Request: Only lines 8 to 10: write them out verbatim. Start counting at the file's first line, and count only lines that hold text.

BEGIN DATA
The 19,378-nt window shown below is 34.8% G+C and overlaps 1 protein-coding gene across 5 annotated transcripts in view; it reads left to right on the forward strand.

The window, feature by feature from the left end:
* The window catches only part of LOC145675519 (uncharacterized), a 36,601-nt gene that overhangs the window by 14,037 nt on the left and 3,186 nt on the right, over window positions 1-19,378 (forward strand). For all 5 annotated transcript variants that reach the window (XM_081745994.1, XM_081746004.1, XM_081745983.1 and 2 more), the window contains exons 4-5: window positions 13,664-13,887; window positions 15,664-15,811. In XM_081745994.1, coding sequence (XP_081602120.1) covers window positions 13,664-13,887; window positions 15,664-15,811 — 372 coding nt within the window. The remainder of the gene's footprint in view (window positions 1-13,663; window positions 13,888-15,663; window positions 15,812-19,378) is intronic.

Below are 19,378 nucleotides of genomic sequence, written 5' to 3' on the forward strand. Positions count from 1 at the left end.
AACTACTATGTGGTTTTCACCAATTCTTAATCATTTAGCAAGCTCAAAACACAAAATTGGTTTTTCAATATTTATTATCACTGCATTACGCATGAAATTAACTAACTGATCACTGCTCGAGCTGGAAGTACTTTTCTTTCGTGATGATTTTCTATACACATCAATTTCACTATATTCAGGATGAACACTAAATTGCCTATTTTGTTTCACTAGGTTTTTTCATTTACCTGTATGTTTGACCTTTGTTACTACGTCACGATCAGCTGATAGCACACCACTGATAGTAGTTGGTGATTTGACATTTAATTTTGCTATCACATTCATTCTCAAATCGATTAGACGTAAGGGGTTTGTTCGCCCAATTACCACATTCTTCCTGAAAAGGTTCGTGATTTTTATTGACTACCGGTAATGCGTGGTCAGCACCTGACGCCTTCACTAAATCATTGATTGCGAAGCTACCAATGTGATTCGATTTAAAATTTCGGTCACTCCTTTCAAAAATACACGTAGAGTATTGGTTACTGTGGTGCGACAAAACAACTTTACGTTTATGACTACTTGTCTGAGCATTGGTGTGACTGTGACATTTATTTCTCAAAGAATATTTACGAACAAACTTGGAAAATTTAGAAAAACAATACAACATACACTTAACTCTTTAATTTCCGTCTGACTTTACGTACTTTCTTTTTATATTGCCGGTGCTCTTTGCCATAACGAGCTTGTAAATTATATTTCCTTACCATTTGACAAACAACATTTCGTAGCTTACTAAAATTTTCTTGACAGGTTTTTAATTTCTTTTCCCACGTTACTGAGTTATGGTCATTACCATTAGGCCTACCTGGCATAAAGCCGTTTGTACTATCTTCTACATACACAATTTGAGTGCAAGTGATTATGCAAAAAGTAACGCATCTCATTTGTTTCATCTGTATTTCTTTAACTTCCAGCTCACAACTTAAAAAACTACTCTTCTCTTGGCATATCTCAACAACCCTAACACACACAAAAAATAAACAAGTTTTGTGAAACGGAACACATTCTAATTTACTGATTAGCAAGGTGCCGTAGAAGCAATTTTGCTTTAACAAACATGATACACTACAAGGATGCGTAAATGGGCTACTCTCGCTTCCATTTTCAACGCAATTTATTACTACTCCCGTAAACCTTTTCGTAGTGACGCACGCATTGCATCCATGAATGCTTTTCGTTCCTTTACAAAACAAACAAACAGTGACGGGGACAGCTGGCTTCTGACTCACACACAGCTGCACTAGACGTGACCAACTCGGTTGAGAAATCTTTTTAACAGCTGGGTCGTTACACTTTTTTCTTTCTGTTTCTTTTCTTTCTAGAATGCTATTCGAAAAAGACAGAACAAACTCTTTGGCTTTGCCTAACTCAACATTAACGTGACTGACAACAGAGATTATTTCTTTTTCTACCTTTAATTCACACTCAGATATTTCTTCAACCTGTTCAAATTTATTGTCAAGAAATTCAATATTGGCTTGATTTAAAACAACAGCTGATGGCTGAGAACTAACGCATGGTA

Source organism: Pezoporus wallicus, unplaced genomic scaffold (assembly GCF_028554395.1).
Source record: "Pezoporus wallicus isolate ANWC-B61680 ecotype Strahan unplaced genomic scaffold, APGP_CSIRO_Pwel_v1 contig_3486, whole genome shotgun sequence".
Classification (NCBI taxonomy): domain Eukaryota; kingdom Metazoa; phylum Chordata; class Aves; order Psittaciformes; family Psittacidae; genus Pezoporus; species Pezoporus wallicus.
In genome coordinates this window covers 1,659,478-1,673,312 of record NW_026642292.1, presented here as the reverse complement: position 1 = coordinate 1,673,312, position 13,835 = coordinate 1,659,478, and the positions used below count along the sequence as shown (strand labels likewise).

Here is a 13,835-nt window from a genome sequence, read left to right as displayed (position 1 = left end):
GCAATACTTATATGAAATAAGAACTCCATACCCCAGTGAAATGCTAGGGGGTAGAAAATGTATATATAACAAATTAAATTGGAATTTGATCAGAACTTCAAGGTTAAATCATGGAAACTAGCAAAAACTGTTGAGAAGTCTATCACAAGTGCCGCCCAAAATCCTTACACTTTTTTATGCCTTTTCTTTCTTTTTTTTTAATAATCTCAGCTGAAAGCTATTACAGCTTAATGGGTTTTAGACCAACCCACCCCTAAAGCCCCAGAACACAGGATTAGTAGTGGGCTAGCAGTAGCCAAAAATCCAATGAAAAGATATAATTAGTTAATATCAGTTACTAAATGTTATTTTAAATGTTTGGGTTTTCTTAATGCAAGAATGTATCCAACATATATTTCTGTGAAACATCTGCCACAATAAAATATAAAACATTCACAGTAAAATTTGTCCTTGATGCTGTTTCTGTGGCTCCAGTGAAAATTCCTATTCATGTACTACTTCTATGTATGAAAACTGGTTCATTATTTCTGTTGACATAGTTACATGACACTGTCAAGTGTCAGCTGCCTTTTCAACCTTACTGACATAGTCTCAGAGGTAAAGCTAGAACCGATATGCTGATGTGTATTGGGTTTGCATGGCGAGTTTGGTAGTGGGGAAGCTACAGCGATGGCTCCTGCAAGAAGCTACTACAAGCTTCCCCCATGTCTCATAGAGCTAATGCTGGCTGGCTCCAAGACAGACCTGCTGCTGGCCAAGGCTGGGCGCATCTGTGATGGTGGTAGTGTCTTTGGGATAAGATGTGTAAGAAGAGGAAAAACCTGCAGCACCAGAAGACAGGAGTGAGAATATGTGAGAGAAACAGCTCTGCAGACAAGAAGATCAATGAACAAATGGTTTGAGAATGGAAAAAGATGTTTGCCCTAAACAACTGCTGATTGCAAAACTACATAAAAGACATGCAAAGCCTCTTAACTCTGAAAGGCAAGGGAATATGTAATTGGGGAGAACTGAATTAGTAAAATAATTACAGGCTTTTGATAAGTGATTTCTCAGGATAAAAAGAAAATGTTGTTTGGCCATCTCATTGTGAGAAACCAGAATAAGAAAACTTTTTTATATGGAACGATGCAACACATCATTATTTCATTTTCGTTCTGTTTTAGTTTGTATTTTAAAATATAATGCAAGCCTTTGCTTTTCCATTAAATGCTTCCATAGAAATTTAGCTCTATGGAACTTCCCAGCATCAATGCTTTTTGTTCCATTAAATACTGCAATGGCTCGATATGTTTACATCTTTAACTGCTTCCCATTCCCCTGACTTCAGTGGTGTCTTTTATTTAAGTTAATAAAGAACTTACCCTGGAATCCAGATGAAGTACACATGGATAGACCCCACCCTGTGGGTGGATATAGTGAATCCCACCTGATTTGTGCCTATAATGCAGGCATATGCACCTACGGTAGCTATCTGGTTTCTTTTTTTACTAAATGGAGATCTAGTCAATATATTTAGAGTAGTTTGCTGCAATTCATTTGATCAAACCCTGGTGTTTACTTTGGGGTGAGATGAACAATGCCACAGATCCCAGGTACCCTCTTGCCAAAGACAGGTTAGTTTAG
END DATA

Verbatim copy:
Classification (NCBI taxonomy): domain Eukaryota; kingdom Metazoa; phylum Chordata; class Aves; order Psittaciformes; family Psittacidae; genus Pezoporus; species Pezoporus wallicus.
In genome coordinates this window covers 1,659,478-1,673,312 of record NW_026642292.1, presented here as the reverse complement: position 1 = coordinate 1,673,312, position 13,835 = coordinate 1,659,478, and the positions used below count along the sequence as shown (strand labels likewise).

Here is a 13,835-nt window from a genome sequence, read left to right as displayed (position 1 = left end):